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RNLI Water Safety Officers provide water safety education to 493 Nenagh pupils

Lifeboats News Release

493 pupils and their teachers from 5 schools in Nenagh attended water safety talks by Killian O’Kelly, RNLI Water Safety Education Manager for Ireland. In addition to visiting their schools, many of the presentations took place at the Nenagh Tourist Office in the Town Hall.

Water safety education, particularly through talks with school children, is an essential part of the RNLI’s mission to reduce the number of preventable deaths and serious incidents in both coastal and inland water.

On Tuesday 23 May, Killian O'Kelly spoke with 206 children, and to a further 287 children on Thursday 25 May. He was supported by Trevor Whelan, RNLI Water Safety Officer. The talks and safety demonstrations were organised by John MacMahon, RNLI Community Safety Officer at Lough Derg RNLI lifeboat station, and coordinated by Victoria Lee at the Nenagh Tourist Office, Tipperary County Council.

The RNLI visits hundreds of schools throughout the country every year to deliver water safety messaging. Killian says “the charity has increased its focus on inland counties as 62% of drownings occur inland.

During May, RNLI water safety teams have visited many of the primary and secondary schools near Lough Derg to deliver the 4 key safety messages: Stop and Think, Stay together, FLOAT, Call 999”.

Echoing these 4 key safety messages, John MacMahon, RNLI Community Safety Officer at Lough Derg RNLI Lifeboat Station, says that it is crucial people know how to be safe near water; it could save a life. His advice is to “Think: Is it safe to be here? What are the potential dangers? Stay together. Be aware of each other and never become isolated. Float. If you fall into water, you are likely to get cold water shock. This can make it temporarily difficult to breath and induce panic. If you float for 60 seconds this will pass and your breathing will get back to normal. Don’t hesitate to call for help. Call 999 or 112”.


Victoria Lee at the Nenagh Tourist Office said she was delighted to partner with the RNLI “to spread the water safety message to so many children especially before the summer holidays”.

Ends

Notes to editors

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For more information please telephone Eleanor Hooker, Lough Derg RNLI volunteer helm and Lifeboat Press Officer on 0877535207 or [email protected] or Nuala McAloon, Regional Media Officer on 0876483547 [email protected] or Niamh Stephenson, Regional Media Manager on 0871254124 or [email protected]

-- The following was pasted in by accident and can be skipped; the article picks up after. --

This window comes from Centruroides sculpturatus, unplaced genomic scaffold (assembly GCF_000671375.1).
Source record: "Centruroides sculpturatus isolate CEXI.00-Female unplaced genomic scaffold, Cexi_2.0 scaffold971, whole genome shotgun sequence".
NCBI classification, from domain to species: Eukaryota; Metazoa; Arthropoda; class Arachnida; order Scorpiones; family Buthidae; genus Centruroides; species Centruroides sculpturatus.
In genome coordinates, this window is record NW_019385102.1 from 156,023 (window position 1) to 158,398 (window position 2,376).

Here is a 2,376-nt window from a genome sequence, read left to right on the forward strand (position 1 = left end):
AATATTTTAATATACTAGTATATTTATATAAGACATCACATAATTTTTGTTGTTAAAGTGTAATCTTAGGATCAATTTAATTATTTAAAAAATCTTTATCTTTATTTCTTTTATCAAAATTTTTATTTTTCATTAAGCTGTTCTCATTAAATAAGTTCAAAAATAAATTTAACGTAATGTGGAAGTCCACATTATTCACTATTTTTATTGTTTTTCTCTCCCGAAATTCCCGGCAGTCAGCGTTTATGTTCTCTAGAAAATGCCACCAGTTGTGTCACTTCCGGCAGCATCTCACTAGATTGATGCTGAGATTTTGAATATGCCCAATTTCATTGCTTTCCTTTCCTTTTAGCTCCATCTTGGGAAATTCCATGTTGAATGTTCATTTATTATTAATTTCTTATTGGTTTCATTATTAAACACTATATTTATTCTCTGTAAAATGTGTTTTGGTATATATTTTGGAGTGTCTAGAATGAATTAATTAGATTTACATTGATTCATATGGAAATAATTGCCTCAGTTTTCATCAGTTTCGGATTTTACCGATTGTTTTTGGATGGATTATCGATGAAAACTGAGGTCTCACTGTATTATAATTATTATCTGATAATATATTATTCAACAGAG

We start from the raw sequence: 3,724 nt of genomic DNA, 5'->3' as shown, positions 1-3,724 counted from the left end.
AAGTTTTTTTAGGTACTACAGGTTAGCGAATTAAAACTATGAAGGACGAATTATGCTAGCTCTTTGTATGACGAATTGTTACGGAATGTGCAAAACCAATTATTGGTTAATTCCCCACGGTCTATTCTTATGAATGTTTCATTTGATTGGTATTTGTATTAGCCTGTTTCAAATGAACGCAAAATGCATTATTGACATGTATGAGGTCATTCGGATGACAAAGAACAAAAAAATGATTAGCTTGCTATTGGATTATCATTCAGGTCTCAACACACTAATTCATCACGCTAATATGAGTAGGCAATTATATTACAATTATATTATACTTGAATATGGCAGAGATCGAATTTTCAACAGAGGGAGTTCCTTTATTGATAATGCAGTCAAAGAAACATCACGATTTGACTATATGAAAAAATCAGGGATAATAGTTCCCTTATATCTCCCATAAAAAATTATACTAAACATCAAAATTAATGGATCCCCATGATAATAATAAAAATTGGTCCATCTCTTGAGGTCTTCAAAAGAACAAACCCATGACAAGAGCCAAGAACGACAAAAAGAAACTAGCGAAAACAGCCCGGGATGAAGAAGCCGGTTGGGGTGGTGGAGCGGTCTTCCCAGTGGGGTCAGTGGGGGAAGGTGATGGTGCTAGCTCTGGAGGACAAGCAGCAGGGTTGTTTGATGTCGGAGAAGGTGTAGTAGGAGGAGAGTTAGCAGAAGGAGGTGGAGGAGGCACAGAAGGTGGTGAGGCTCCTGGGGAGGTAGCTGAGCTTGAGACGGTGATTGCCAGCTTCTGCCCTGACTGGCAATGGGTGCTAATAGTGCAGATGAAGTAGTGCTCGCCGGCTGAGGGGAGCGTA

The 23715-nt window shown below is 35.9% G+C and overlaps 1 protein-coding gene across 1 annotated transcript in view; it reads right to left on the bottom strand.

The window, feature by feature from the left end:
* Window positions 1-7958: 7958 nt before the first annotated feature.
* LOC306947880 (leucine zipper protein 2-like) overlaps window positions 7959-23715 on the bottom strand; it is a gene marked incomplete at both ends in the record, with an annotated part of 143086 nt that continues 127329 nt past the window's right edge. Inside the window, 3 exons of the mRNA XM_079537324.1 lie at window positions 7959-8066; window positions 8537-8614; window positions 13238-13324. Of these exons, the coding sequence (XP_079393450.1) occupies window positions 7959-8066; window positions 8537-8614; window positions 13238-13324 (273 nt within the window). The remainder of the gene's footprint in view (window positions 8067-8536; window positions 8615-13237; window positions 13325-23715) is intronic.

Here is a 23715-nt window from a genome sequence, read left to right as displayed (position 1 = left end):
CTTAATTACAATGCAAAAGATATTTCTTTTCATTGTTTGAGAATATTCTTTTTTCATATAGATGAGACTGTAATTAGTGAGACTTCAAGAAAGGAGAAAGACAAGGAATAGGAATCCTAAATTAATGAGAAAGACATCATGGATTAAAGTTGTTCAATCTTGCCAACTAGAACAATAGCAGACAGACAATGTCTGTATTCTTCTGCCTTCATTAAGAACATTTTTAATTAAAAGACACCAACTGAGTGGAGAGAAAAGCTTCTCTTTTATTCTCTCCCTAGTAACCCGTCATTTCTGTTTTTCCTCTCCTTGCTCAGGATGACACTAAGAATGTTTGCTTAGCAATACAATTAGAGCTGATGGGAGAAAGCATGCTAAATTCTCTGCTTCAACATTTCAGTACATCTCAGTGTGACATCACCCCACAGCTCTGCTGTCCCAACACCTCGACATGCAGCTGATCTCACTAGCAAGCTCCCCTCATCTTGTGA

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Key facts about the RNLI

The RNLI charity saves lives at sea. Its volunteers provide a 24-hour search and rescue service around Ireland and the UK. The RNLI operates 46 lifeboat stations in Ireland. The RNLI is independent of government and depends on voluntary donations and legacies to maintain its rescue service. Since the RNLI was founded in 1824, the charity has saved over 142,700 lives.

Killian O'Kelly at the top of the room at Nenagh Tourist Office, he's holding a life ring and giving a demonstration to school children

Victoria Lee

Killian O’Kelly, RNLI Water Safety Education Manager for Ireland, Nenagh Tourist Offic

Key facts about the RNLI

The RNLI charity saves lives at sea. Its volunteers provide a 24-hour search and rescue service around the United Kingdom and Republic of Ireland coasts. The RNLI operates 238 lifeboat stations in the UK and Ireland and more than 240 lifeguard units on beaches around the UK and Channel Islands. The RNLI is independent of Coastguard and government and depends on voluntary donations and legacies to maintain its rescue service. Since the RNLI was founded in 1824, its lifeboat crews and lifeguards have saved over 142,700 lives.

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